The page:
Faux Metal Letters Made From “Melted” Styrofoam

Big foam block dissolved into plastic goo

I am a little obsessed with “melting” styrofoam lately. It is fun and crazy science and when you mix it with a little creativity you can make some interesting stuff.  It does take awhile to harden but once it does you have a lightweight sturdy shape that floats in water.

I am cringing a little as I think of all the times I have thrown away my take out containers and other foam packaging. But now that I know I can make hard plastic from it I will never have to do that again.

It is a simple process to “melt” the foam into a gooey substance using acetone but before you dissolve the foam you need a form to shape it. I have not tried a silicone mold and I don’t know if it would work as the acetone does melt some other plastics. Don’t ask me how I know this. 🙂

I have made the molds for my projects from cardboard boxes partly because I wanted to make my own shapes and partly because I like to re-use the boxes.

To make a cardboard mold start with a template. Trace the template on the a piece of cardboard.

Making a cardboard mold for styrofaom

Cut strips of cardboard and use hot glue to attach the sides of the mold. Be sure to keep the glue on the outside of the mold so it does not interfere with the finished shape.

Making a cardboard mold for styrofaom

Once the mold is completed it is time to dissolve the foam. Use pure acetone available from home improvement stores to dissolve the foam into a plastic goo.

Place the plastic substance in the mold and allow time to harden. (This shape and thickness took a couple of weeks.)

Dissolved foam in cardboard mold

Once the shape is hardened it is time to remove the cardboard. This is not very easy and does take some scraping, filing, soaking in water and scrubbing.

Removing foam shape from cardboard mold

(To be completely honest after all that I still didn’t get all the remnants of cardboard off but since I decided to paint the letters with a faux metal finish  I figured it would be OK.)

Plastic M made from foam

For the faux metal finish I used silver spray paint.

Plastic M made from styrofoam

To finish the antique look a small amount of black paint was brushed on and then dabbed off with paper towel.

Plastic M with faux metal finish

For more details, you can see the whole process here on a smaller project that I made a few weeks ago.

Just in case you didn’t think I was serious about my foam obsession, I made a second letter just for fun.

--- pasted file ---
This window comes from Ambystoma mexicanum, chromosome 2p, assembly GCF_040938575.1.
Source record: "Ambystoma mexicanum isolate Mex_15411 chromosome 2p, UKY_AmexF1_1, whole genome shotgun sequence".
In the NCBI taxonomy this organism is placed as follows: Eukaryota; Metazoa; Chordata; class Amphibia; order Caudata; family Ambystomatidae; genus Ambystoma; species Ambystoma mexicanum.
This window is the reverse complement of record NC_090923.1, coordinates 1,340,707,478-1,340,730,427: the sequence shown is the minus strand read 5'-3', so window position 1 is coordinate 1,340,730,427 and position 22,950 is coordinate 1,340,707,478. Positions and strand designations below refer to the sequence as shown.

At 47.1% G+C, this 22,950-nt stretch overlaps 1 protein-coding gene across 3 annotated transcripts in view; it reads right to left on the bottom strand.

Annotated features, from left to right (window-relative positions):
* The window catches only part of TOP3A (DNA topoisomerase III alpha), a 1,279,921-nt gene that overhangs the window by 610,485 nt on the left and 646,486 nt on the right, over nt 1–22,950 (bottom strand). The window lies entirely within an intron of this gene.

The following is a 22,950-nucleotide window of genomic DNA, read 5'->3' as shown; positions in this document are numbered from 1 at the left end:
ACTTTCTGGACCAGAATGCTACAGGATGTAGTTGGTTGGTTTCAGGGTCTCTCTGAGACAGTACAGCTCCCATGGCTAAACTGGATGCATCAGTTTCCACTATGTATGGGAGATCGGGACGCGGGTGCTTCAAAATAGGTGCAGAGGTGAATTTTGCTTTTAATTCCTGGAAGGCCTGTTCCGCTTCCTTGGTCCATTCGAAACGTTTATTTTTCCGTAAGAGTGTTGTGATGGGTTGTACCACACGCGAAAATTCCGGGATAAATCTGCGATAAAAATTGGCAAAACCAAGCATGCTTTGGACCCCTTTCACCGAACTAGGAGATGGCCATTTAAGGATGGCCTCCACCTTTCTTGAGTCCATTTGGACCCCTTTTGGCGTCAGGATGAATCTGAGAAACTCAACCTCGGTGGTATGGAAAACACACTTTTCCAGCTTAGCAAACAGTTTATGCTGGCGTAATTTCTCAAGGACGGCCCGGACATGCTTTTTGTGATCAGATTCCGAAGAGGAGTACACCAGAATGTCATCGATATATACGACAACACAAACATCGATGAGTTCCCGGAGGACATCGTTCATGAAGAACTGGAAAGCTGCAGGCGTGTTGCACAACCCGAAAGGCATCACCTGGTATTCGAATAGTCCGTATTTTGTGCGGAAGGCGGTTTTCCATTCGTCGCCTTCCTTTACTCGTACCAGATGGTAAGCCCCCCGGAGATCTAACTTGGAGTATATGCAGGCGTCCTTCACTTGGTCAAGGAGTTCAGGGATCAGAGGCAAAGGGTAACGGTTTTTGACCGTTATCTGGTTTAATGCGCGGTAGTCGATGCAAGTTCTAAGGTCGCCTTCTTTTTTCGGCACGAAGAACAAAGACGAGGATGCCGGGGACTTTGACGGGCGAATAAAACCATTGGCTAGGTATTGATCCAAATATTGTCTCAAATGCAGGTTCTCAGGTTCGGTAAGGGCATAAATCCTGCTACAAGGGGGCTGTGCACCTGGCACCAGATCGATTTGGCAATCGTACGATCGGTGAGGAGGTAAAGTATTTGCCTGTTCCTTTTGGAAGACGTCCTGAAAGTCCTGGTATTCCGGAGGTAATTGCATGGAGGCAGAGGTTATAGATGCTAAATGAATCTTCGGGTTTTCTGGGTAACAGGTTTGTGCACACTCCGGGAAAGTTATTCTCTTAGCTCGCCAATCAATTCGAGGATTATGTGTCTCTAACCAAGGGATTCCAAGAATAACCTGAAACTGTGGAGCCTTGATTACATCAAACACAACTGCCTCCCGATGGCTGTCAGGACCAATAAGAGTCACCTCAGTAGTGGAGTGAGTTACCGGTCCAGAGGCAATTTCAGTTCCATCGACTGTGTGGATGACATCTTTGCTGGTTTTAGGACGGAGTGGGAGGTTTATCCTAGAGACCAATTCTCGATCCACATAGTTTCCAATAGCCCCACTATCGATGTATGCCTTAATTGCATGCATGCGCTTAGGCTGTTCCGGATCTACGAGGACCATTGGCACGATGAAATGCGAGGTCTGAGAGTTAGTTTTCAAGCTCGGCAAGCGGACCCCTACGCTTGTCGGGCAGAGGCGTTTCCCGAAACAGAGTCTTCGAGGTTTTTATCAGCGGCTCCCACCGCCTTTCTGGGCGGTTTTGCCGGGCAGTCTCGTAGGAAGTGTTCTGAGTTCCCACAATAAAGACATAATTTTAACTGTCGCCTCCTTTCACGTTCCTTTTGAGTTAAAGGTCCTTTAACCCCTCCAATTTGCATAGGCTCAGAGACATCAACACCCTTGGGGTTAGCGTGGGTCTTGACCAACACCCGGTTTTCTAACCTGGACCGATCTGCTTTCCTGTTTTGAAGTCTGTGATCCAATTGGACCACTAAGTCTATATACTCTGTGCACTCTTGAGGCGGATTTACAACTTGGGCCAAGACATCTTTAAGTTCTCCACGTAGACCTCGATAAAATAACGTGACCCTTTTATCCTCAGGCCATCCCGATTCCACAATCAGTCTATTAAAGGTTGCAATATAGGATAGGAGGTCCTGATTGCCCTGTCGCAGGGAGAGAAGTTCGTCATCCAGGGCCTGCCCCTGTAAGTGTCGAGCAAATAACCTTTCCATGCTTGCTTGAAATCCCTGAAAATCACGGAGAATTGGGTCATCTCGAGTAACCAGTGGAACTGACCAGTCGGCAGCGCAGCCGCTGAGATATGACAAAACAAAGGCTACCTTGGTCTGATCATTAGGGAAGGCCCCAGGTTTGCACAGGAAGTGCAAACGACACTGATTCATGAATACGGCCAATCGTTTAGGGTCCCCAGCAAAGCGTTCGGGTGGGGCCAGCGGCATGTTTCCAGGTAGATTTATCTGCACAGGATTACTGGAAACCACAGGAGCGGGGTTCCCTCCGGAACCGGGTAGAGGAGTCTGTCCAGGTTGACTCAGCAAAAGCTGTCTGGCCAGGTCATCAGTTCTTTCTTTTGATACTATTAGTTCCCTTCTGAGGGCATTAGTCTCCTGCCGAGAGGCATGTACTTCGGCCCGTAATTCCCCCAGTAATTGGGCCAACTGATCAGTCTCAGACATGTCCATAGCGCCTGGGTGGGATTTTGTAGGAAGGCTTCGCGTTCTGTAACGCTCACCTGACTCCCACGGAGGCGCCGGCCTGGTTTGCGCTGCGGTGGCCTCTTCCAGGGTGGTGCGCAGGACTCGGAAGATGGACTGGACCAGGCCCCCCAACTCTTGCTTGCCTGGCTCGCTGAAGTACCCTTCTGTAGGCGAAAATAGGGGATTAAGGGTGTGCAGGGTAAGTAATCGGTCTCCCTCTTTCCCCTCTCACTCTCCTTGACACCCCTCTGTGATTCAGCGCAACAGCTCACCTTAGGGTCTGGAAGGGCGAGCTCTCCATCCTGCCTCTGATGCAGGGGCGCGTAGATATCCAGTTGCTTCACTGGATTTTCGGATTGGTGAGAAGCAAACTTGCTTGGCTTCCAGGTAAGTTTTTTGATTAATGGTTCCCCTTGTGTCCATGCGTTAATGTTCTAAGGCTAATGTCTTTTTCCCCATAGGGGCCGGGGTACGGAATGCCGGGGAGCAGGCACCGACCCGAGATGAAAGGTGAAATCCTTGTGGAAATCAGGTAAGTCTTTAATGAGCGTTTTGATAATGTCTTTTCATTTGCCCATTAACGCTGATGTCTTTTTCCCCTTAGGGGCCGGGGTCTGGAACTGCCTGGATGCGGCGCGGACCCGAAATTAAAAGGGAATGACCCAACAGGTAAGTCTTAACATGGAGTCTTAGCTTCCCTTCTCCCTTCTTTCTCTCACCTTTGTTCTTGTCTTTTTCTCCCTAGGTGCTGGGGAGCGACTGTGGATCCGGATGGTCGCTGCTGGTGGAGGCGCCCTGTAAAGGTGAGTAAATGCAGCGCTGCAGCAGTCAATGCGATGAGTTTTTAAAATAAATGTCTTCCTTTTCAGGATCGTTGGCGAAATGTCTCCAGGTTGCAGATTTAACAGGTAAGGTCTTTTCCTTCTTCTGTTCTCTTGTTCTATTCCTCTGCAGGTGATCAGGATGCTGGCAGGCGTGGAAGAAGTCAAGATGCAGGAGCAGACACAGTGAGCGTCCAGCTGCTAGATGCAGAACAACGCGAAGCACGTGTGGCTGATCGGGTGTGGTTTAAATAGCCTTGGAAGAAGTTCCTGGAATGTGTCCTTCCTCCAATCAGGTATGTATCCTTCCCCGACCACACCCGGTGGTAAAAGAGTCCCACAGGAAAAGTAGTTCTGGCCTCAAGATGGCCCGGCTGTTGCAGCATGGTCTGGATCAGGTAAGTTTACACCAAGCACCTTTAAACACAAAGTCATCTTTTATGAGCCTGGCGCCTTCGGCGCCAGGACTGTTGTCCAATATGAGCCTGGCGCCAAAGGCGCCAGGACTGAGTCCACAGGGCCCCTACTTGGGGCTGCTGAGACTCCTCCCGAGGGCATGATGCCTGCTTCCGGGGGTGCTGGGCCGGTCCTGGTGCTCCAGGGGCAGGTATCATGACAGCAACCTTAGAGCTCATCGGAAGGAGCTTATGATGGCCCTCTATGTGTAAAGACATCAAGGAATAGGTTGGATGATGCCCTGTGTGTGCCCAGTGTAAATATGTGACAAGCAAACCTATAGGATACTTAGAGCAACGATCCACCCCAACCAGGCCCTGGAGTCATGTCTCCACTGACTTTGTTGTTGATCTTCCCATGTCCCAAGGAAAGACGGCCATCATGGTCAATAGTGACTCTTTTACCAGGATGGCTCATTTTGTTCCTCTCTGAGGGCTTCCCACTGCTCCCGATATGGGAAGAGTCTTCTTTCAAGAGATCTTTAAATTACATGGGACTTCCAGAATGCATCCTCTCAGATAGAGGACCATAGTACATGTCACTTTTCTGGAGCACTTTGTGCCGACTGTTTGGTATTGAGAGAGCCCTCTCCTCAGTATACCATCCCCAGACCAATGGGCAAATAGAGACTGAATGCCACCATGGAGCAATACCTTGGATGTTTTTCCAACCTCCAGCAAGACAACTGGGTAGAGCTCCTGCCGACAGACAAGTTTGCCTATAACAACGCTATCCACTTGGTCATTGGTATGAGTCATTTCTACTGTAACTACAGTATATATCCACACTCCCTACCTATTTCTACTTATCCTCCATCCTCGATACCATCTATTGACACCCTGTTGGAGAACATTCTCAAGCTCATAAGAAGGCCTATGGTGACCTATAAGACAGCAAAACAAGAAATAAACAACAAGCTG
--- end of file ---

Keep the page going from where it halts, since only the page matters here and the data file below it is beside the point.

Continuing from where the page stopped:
Faux Metal Letters made from styrofaom

Happy Upcycling

Faux Metal Letters made from dissolved foam


15 Replies to “Faux Metal Letters Made From “Melted” Styrofoam”

    1. Sorry I don’t know I have not used liquid fabric softener before but when it comes to crafting I will pretty much try anything. 🙂

  1. That is about the coolest thing I’ve ever seen. Do you know if it were pressed between two different sized bowls if the bowls could be separated? Or if it would stand up to the elements if it were used for planters outdoors in the garden?

    1. I like your idea. I am not sure if it would work or not. The project needs air to harden and until the foam goo is dry it is kind of sticky.
      But you could always give it a try.

    2. If I were using two different sized bowls/forms I would try either spraying with cooking oil (Pam, etc.) or wiping a small layer of vaseline on the surfaces the foam would touch. That should allow for a quick release. Vaseline would probably work for the paper, too.

  2. I really love this project. I never thought there was anything I could make with styrofoam. I will try either the spray oil or Vaseline in the mold and make my project outside. Thanks for sharing.

  3. Like this project MUCHLY! Thank you for sharing it.
    Regarding the sticking problem…would spraying the mould with oil spray not help in releasing the end product?

  4. Thank you for sharing Cindy,
    This is the best thing I have seen for up cycle in a long time. I see myself making allot of different things with hard to deal with foam.
    I have never liked it going to the dump.

  5. How are the fumes? I know pure acetone can be strong but I am not sure about the chemical fumes created by the dissolving of the plastic?? Does this need to be done in a well ventilated area?

    1. A well ventilated area is always a good idea. There are some other tips on the “dissolving” process in this video.

    2. a BRILLIANT idea! but I too wonder about any fumes that will, I’m sure be created during the melting of the styrofoam.
      Even if we can’t smell it, it doesn’t mean it isn’t harmful.
      Sorry, don’t mean to be a wet blanket on what is a terrific idea, just want to be safe! Thanks for one great idea DN

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